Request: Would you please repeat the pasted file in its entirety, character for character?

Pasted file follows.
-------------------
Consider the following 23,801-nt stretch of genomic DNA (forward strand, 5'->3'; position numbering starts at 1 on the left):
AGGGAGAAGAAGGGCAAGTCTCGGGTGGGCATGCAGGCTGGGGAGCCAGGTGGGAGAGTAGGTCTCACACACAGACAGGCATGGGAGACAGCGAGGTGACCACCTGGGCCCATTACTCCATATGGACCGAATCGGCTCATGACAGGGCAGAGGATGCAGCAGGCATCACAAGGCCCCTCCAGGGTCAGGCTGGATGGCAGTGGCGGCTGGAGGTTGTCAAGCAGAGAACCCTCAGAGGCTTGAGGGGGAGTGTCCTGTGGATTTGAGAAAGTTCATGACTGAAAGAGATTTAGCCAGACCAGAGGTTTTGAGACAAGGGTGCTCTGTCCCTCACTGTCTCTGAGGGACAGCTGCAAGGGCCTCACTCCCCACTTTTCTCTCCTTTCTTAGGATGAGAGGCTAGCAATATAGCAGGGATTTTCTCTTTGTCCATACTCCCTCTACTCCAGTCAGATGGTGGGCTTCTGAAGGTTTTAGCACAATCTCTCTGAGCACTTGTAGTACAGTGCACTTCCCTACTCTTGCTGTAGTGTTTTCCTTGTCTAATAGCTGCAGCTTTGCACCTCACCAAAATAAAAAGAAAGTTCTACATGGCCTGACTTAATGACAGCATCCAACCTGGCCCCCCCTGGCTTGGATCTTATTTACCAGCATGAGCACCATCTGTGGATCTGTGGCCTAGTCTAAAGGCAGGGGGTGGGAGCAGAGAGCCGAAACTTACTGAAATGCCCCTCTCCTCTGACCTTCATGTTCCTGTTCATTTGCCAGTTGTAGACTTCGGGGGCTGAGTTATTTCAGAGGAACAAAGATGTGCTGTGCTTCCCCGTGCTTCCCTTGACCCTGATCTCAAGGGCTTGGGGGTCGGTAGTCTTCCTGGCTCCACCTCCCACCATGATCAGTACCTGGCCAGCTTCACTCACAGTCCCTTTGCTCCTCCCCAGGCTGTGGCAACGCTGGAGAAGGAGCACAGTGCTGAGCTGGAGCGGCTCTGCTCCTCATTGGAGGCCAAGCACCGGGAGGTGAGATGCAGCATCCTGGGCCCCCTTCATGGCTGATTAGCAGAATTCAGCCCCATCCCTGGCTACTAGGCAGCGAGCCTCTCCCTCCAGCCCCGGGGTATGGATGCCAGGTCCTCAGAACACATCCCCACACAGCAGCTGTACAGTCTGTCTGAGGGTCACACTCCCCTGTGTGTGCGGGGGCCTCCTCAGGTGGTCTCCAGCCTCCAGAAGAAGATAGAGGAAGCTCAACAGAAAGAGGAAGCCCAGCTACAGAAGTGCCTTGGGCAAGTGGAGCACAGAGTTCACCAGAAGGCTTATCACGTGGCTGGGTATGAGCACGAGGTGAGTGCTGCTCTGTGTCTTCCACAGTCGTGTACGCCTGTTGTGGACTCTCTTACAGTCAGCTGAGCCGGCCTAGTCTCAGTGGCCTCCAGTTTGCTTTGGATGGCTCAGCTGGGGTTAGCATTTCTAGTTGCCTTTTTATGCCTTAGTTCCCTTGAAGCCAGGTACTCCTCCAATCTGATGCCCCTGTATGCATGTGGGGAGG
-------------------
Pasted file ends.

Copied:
Consider the following 23,801-nt stretch of genomic DNA (forward strand, 5'->3'; position numbering starts at 1 on the left):
AGGGAGAAGAAGGGCAAGTCTCGGGTGGGCATGCAGGCTGGGGAGCCAGGTGGGAGAGTAGGTCTCACACACAGACAGGCATGGGAGACAGCGAGGTGACCACCTGGGCCCATTACTCCATATGGACCGAATCGGCTCATGACAGGGCAGAGGATGCAGCAGGCATCACAAGGCCCCTCCAGGGTCAGGCTGGATGGCAGTGGCGGCTGGAGGTTGTCAAGCAGAGAACCCTCAGAGGCTTGAGGGGGAGTGTCCTGTGGATTTGAGAAAGTTCATGACTGAAAGAGATTTAGCCAGACCAGAGGTTTTGAGACAAGGGTGCTCTGTCCCTCACTGTCTCTGAGGGACAGCTGCAAGGGCCTCACTCCCCACTTTTCTCTCCTTTCTTAGGATGAGAGGCTAGCAATATAGCAGGGATTTTCTCTTTGTCCATACTCCCTCTACTCCAGTCAGATGGTGGGCTTCTGAAGGTTTTAGCACAATCTCTCTGAGCACTTGTAGTACAGTGCACTTCCCTACTCTTGCTGTAGTGTTTTCCTTGTCTAATAGCTGCAGCTTTGCACCTCACCAAAATAAAAAGAAAGTTCTACATGGCCTGACTTAATGACAGCATCCAACCTGGCCCCCCCTGGCTTGGATCTTATTTACCAGCATGAGCACCATCTGTGGATCTGTGGCCTAGTCTAAAGGCAGGGGGTGGGAGCAGAGAGCCGAAACTTACTGAAATGCCCCTCTCCTCTGACCTTCATGTTCCTGTTCATTTGCCAGTTGTAGACTTCGGGGGCTGAGTTATTTCAGAGGAACAAAGATGTGCTGTGCTTCCCCGTGCTTCCCTTGACCCTGATCTCAAGGGCTTGGGGGTCGGTAGTCTTCCTGGCTCCACCTCCCACCATGATCAGTACCTGGCCAGCTTCACTCACAGTCCCTTTGCTCCTCCCCAGGCTGTGGCAACGCTGGAGAAGGAGCACAGTGCTGAGCTGGAGCGGCTCTGCTCCTCATTGGAGGCCAAGCACCGGGAGGTGAGATGCAGCATCCTGGGCCCCCTTCATGGCTGATTAGCAGAATTCAGCCCCATCCCTGGCTACTAGGCAGCGAGCCTCTCCCTCCAGCCCCGGGGTATGGATGCCAGGTCCTCAGAACACATCCCCACACAGCAGCTGTACAGTCTGTCTGAGGGTCACACTCCCCTGTGTGTGCGGGGGCCTCCTCAGGTGGTCTCCAGCCTCCAGAAGAAGATAGAGGAAGCTCAACAGAAAGAGGAAGCCCAGCTACAGAAGTGCCTTGGGCAAGTGGAGCACAGAGTTCACCAGAAGGCTTATCACGTGGCTGGGTATGAGCACGAGGTGAGTGCTGCTCTGTGTCTTCCACAGTCGTGTACGCCTGTTGTGGACTCTCTTACAGTCAGCTGAGCCGGCCTAGTCTCAGTGGCCTCCAGTTTGCTTTGGATGGCTCAGCTGGGGTTAGCATTTCTAGTTGCCTTTTTATGCCTTAGTTCCCTTGAAGCCAGGTACTCCTCCAATCTGATGCCCCTGTATGCATGTGGGGAGG